Intel servers and Chinese hackers

18 months ago, Intel dropped off an SS4000-E NAS box for me to look at. It was a desirable little box on the surface – Linux-based, four drive bays, dual gigabit Ethernet ports – and I lost no time in installing it in the ZDNet UK Laboratory (Holloway).
Written by Rupert Goodwins, Contributor

18 months ago, Intel dropped off an SS4000-E NAS box for me to look at. It was a desirable little box on the surface – Linux-based, four drive bays, dual gigabit Ethernet ports – and I lost no time in installing it in the ZDNet UK Laboratory (Holloway). It came configured with four 250 GB drives, which I turned into a single 1TB system: it supports the usual RAID configurations for those who rate reliability over size.

My experiences thereafter were mixed. I run Linux and Windows at home – sorry, ZDNet UK Laboratory (Holloway) – and the SS4000-E supposedly supports both, with CIFS for Windows and NFS for Linux/Mac. Since it's easier to run CIFS on Linux than NFS on Windows (on Vista, for example, you have to buy either the Enterprise or Business Super Premium Four Star editions to get NFS support. MS won't let you have it otherwise), I decided to configure the various users for that.

Didn't work; after much enormo-pain, this proved to be a known bug to do with permissions in the version of CIFS in the SS4000-E – and I had a strong suspicion, backed by various email conversations with Intel support, that I'd probably die of old age or apoplexy before I extracted a fix or managed to get enough information to fix it myself. Intel had bought the SS4000-E from another company and didn't have in-house support who really knew the system, and the source code was available but in a form that promised nothing but misery.

So, I decided to use it for the Linux computers under NFS and use FTP for the Windows boxes. After learning more than I wanted about file ownership and permissions under Linux, I got things how I wanted them. It's been very reliable in those roles, although the gigabit ethernet ports only ever really aspire to 100 Mbps speeds, the box is a trifle noisy for domestic surroundings, and I've found the web management interface to be rather clumsy and limited (I'd kill for shell access to the root; the things I could fix...).

Nevertheless, it's sat under my computer desk storing all sorts of nice things for me. I also routed incoming FTP requests from the Net to it, so I could get my files when out and about – that, combined with VNC on the main server, has proved really useful. It's also been useful for friends: I have a couple of semi-private FTP accounts on it I give out to those with special needs. There's only so much harm they can do, right?

One evening last week, I was moving some photos around. I logged onto the FTP server – which told me I was “user 4 of 8 allowed”. That was... interesting. So I changed the log-in details of the friend accounts, emailed my pals with the news and assumed that somewhere along the line, the old logins had slipped out. A reset (the management interface gives no control over the FTP server beyond enabling or disabling it), and I was back to being number one on my own system.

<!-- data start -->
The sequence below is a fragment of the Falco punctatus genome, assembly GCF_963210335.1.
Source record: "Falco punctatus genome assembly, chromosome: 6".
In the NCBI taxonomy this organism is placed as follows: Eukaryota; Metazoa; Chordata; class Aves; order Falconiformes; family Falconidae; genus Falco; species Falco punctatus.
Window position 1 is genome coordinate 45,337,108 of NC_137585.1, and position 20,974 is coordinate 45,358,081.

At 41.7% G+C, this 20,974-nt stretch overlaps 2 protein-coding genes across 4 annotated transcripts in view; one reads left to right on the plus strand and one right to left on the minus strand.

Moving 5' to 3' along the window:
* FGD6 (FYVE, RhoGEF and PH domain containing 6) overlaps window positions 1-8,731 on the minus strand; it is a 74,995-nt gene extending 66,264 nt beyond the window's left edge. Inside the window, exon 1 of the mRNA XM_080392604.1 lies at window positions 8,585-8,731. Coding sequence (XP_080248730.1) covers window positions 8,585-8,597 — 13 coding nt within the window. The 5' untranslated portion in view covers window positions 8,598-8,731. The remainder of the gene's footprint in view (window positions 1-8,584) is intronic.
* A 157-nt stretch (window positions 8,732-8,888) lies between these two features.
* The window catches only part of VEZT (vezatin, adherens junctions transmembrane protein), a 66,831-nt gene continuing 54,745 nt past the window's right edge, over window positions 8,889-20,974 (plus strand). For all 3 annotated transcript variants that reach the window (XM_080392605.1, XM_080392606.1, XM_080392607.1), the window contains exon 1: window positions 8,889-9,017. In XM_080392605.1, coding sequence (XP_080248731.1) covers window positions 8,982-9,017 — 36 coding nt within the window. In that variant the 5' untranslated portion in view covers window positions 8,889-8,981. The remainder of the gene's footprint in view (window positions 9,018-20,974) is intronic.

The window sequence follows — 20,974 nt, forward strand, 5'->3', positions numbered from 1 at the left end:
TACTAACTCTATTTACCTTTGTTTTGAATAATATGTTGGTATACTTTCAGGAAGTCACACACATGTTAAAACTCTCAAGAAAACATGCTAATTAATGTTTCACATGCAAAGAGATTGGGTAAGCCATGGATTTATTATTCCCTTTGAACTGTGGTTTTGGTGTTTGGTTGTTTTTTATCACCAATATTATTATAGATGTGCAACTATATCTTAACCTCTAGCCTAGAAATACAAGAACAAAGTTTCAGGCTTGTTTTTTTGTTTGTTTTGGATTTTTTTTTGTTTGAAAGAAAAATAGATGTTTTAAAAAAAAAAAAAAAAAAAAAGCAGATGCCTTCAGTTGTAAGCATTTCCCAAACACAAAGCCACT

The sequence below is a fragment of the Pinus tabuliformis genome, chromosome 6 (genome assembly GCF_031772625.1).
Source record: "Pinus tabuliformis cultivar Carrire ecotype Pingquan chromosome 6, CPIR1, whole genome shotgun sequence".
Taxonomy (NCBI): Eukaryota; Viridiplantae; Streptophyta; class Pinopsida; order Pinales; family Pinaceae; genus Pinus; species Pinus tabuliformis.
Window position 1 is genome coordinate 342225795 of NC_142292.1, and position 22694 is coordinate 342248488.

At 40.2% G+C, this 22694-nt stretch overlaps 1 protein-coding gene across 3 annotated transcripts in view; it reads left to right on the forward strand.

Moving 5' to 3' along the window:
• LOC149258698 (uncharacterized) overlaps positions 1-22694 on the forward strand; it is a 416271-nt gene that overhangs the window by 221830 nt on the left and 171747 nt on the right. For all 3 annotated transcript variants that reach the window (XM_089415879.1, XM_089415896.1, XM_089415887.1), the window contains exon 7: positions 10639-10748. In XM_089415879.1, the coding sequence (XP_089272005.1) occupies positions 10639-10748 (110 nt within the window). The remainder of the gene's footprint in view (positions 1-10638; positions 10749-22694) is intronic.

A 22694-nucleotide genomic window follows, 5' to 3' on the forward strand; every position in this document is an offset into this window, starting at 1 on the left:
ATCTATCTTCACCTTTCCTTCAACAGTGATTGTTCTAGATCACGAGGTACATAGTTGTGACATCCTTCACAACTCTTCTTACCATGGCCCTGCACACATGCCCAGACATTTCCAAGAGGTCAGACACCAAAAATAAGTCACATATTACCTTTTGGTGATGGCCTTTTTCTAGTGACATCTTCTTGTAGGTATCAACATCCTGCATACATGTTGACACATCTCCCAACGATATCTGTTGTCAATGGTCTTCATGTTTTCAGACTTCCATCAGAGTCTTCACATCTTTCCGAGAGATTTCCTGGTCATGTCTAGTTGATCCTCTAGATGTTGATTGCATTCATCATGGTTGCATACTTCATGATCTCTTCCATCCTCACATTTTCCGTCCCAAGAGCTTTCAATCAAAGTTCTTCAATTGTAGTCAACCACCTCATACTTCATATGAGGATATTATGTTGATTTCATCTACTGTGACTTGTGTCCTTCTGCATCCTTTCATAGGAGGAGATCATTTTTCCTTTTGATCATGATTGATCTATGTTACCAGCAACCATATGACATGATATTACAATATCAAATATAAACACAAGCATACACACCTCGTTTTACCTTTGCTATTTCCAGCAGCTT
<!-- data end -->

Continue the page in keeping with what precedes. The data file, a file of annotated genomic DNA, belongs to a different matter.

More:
Last night, I checked again. And again, I was number 4. This time, I asked my router to show incoming connections – and there were three persistent IP addresses, all on the FTP port. I tracerouted them: they vanished in a constellation of asterixes before I could find their home ISP – but not before it was clear that they'd originated in China.

Fascinating, captain. I'd used the FTP server the last couple of times I'd visited China – had someone been sniffing my connection? But even so, how were they still there, after I'd changed the login details? And what on earth were they doing?

I still can't answer the last question: there's not enough logging in the SS4000-E to watch users by file operation or examine the whole filing system. But I soon found out that I'd mistakenly included the Guest account (which you can't delete – why not?) in a group with access privileges to a shared directory; removing that group link and resetting freed my incoming IP log of any and all FTP connections from China. They haven't been back since. (I did check the share that the Guest account had access to, and there was nothing amiss – nor anything that anyone would particularly want to download, so that mystery remains).

But. What would happen if my drive had been filled with warez – or worse? -- and I'd had a knock on the door from the fuzz? Is there any connection between this and the ongoing (and badly underpublicised) online hacking war between the US and us, and China? Would I be breaking the law if I started to take a closer interest in those IP addresses? I was very tempted to nmap them. (Incidentally, recommendations of good tools to investigate suspicious IP addresses are very welcome; I know a few tricks, but sure ain't l33t).

Perhaps, over the weekend, I'll hook up a completely different server – one I can watch with much more detail – and see who comes visiting.

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